A Swedish proverb has it that “a loved child has many names”. This applies especially if two countries are involved. In Norway, Sulidälbmá is spelt Sulitjelma. In Sweden, the Sámi name is used. But it is the same area – alpine mountains and enormous glaciers, where the Norwegian Swedish border cuts right through the mountain massif, splitting the vast Sállajiegŋa in two parts.
Sállajiegŋa means ”crevasse ice” and is the biggest glacier in Sulidälbmá. To stand at its foot is the closest to the ice age we can get. The bluish-white ice colossus curves down, calving into a turbid glacier lake. Below the glacier, reindeer forage in summer, having come up here to escape the mosquitoes.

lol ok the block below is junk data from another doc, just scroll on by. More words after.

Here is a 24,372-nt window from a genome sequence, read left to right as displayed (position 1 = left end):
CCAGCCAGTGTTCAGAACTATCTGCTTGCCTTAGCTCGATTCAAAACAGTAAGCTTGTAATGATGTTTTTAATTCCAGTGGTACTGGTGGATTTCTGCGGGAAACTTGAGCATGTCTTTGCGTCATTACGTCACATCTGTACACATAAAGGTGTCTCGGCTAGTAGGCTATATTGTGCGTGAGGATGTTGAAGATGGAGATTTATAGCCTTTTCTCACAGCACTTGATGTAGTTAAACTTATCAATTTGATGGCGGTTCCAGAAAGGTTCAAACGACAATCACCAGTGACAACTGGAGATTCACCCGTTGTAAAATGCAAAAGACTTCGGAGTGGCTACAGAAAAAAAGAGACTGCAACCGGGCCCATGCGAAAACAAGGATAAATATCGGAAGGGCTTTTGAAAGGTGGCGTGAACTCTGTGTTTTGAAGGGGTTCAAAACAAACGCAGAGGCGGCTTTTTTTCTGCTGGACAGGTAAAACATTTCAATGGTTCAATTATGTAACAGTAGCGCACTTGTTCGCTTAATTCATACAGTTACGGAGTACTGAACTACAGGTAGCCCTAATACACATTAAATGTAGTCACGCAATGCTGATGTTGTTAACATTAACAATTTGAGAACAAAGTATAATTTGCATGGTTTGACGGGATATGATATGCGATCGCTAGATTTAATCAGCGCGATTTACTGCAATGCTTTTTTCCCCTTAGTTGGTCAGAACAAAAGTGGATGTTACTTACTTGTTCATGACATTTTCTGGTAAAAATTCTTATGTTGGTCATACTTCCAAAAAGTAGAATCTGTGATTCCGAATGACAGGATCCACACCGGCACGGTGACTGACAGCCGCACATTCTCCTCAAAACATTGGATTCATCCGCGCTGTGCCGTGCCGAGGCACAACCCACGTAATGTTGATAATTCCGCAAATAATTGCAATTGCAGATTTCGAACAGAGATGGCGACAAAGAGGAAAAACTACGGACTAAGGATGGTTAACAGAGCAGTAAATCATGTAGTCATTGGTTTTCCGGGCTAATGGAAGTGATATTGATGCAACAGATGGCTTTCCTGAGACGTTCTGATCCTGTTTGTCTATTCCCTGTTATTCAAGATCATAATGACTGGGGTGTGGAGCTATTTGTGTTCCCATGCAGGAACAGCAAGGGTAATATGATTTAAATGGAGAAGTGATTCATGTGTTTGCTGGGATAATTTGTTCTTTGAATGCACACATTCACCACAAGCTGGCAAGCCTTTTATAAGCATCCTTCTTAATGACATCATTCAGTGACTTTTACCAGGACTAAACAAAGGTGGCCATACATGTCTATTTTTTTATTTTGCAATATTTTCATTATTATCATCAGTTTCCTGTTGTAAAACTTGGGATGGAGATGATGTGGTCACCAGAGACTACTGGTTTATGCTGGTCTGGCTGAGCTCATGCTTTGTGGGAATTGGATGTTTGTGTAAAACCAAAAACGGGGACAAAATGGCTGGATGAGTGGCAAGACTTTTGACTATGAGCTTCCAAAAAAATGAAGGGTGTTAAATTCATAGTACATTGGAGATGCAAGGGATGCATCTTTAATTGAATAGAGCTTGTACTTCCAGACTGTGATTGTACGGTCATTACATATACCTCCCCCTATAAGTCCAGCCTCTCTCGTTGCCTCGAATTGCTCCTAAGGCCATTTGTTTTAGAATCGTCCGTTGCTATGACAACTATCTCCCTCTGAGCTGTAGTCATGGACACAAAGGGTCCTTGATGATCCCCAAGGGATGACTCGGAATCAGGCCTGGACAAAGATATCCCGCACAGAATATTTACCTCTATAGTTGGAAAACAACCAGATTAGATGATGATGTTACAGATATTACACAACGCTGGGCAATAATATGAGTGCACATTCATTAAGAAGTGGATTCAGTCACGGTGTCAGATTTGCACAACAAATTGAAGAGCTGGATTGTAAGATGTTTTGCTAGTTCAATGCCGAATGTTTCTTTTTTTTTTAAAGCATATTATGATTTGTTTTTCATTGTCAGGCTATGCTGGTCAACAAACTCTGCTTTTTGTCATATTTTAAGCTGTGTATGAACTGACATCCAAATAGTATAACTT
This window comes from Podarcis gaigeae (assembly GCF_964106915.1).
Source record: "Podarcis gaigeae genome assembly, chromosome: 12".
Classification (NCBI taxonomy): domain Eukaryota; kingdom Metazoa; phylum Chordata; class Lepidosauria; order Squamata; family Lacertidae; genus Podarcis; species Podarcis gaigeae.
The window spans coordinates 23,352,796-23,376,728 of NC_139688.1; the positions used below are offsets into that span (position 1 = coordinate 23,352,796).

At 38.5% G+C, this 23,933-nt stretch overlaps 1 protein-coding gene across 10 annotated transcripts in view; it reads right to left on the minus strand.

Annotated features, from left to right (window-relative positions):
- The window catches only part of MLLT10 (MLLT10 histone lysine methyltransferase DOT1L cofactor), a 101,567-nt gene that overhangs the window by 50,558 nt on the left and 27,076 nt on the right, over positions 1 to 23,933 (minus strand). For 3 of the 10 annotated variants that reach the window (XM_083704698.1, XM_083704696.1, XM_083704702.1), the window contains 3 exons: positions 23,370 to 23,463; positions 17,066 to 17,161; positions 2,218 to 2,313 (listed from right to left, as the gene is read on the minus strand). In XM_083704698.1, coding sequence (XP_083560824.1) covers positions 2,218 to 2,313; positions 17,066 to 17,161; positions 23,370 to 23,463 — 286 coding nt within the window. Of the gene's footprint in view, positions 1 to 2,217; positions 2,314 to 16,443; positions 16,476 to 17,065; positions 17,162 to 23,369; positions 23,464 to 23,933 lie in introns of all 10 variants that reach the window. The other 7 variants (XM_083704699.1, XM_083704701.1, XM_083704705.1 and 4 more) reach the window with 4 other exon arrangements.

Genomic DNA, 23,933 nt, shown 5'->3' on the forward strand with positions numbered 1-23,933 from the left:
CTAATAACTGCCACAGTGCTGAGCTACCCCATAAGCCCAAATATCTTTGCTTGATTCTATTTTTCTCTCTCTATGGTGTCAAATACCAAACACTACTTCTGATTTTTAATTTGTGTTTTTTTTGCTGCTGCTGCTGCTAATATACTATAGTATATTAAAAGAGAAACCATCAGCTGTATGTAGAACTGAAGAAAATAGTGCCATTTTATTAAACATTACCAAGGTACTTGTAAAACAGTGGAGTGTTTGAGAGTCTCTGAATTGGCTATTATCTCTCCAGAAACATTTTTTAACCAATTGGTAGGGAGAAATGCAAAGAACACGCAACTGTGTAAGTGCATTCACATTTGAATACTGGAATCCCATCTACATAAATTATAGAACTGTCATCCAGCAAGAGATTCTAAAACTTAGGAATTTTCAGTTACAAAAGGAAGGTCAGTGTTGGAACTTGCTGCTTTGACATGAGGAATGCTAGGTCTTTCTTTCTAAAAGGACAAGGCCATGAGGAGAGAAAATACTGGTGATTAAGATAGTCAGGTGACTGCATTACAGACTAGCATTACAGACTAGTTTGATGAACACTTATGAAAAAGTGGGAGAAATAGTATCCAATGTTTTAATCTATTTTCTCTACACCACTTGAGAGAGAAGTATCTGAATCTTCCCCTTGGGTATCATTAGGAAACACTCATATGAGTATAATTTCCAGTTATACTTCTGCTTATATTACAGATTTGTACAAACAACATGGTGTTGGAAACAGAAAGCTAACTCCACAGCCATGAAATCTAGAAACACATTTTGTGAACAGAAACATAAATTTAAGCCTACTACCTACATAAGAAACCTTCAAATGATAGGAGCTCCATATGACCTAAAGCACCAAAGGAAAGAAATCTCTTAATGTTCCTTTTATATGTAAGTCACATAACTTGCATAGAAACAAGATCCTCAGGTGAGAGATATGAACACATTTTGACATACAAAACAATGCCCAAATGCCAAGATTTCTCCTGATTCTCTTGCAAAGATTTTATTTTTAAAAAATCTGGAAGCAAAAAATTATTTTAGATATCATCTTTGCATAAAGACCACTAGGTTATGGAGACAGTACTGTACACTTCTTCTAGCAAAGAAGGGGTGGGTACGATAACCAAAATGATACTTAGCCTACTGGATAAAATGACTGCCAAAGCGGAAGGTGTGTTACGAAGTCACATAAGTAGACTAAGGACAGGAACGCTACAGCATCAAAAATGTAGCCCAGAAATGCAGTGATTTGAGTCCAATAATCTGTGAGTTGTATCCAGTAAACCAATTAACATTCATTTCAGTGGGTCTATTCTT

Did you know…
The Swedish Tourist Association (STF) was founded in 1885. One of the founders was Fredrik Svenonius. He came to the early realisation that the increasing tourism demanded transport, trails and overnight accommodation. Tarraälv River cabin was one of the very first to be built. The cabin was completed in 1889. The reason for building it was that at the time Sulidälbmá was thought to be the highest mountain in Sweden, and tourists and mountaineers would need overnight cabins along the 60 km route to Sulidälbmá. The trail from Kvikkjokk to Sulidälbmá is Sweden’s oldest tourist trail.